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Nifurtimox: Wikis


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Systematic (IUPAC) name
3-methyl-N-[(1E)-(5-nitro-2-furyl)methylene]thiomorpholin-4-amine 1,1-dioxide
CAS number 23256-30-6
ATC code P01CC01 QP51AC01
PubChem 6842999
Chemical data
Formula C 10H13N3O5S 
Mol. mass 287.293 g/mol
SMILES eMolecules & PubChem
Pharmacokinetic data
Bioavailability Low
Metabolism Hepatic (CYP involved)
Half life 2.95 ± 1.19 hours
Excretion Renal, very low
Therapeutic considerations
Pregnancy cat. Undetermined
Legal status ℞ Prescription only
Not available in U.S. or Canada
Routes Oral

Nifurtimox is a 5-nitrofuran and is used to treat diseases caused by trypanosomes (Chagas disease and sleeping sickness). It is given by mouth and not by injection.



Nifurtimox has been used to treat Chagas disease, when it is given for 30 to 60 days,[1] but gastrointestinal and neurological side effects have meant that benznidazole is now preferred for that indication.

Nifurtimox has also been used to treat African trypanosomiasis (sleeping sickness), and is active in the second stage of the disease (CNS involvement). Unfortunately, when nifurtimox is given on its own, about half of all patients will relapse,[2] but the combination of melarsoprol with nifurtimox appears to be efficacious.[3] Trials are awaited comparing melarsoprol/nifurtimox against melarsoprol alone for African sleeping sickness.[4]

Combination therapy with eflornithine and nifurtimox is safer and easier than treatment with eflornithine alone, and appears to be equally or more effective. It has been recommended as first-line treatment for second-stage African trypanosomiasis.[5]



Nifurtimox is in a Phase II clinical trial for the treatment of pediatric neuroblastoma and medulloblastoma.[6][7]


Nifurtimox is dosed as 15 mg/kg/day in two to three divided doses. It is given by mouth. Refer to the articles on Chagas disease and sleeping sickness for more detailed information on dosing for these diseases.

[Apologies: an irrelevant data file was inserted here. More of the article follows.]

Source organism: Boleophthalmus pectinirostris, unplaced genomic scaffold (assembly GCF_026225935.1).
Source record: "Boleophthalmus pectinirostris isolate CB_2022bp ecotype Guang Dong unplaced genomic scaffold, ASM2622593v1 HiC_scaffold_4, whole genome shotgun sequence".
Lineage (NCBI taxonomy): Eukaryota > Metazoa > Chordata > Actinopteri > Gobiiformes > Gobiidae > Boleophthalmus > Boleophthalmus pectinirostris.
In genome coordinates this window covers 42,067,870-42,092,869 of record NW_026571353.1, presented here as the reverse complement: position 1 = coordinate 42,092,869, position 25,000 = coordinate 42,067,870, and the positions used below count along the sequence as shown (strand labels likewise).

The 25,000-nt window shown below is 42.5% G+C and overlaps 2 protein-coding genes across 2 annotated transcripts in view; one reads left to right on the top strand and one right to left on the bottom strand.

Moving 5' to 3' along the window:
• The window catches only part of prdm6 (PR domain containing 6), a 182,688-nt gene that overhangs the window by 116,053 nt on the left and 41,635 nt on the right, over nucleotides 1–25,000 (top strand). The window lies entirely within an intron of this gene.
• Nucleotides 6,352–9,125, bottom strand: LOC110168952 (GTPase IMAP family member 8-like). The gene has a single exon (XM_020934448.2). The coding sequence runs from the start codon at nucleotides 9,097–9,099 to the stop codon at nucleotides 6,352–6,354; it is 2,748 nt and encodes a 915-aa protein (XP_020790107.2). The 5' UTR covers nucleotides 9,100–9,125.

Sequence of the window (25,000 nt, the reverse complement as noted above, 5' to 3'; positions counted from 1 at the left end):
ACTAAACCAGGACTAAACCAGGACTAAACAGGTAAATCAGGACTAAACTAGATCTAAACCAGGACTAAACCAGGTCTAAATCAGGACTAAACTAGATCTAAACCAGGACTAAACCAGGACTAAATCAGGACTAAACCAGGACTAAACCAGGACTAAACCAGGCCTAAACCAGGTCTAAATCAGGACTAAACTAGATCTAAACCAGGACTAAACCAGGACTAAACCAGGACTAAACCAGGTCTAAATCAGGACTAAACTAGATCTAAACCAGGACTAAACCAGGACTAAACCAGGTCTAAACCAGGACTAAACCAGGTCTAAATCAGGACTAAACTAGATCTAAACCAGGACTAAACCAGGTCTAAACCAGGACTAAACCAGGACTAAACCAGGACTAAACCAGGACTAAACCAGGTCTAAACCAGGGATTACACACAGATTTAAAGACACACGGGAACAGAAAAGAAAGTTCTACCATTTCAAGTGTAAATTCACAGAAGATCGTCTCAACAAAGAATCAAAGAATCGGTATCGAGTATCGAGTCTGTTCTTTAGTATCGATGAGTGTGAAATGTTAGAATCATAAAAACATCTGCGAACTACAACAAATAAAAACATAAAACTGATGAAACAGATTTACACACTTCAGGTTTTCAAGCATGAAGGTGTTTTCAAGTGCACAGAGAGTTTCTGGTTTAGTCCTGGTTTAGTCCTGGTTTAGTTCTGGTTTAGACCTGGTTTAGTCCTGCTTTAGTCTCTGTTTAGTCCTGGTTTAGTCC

Manufacturing and availability

Nifurtimox is sold as Lampit by Bayer. It was previously known as Bayer 2502.

Nifurtimox is only licensed for use in Argentina and Germany, where it is sold as 120 mg tablets.


  1. ^ Coura JR, de Castro SL. (2002). "A critical review of Chagas disease chemotherapy". Mem Inst Oswaldo Cruz 97: 3–24. doi:10.1590/S0074-02762002000100001.  
  2. ^ Pepin J, Milord F, Mpia B, et al. (1989). "An open clinical trial of nifurtimox for arseno-resistant T.b. gambiense sleeping sickness in central Zaire". Trans R Soc Trop Med Hyg 83: 514–7. doi:10.1016/0035-9203(89)90270-8.  
  3. ^ Bisser S, N'Siesi F-X, Lejon V, et al. (2007). "Equivalence Trial of Melarsoprol and Nifurtimox Monotherapy and Combination Therapy for the Treatment of Second-Stage Trypanosoma brucei gambiense Sleeping Sickness". J Infect Dis 195: 322–329. doi:10.1086/510534.  
  4. ^ Pepin J (2007). "Combination Therapy for Sleeping Sickness: A Wake-Up Call". J Infect Dis 195: 311–13. doi:10.1086/510540.  
  5. ^ Priotto G, Kasparian S, Mutombo W, et al. (July 2009). "Nifurtimox-eflornithine combination therapy for second-stage African Trypanosoma brucei gambiense trypanosomiasis: a multicentre, randomised, phase III, non-inferiority trial". Lancet 374 (9683): 56–64. doi:10.1016/S0140-6736(09)61117-X. PMID 19559476.  
  6. ^ NCT00601003 . Retrieved on July 10, 2009.
  7. ^ "A phase II trial of nifurtimox for refractory or relapsed neuroblastoma or medulloblastoma (VCC 0706)". Vermont Cancer Center. Retrieved 2009-07-10.  


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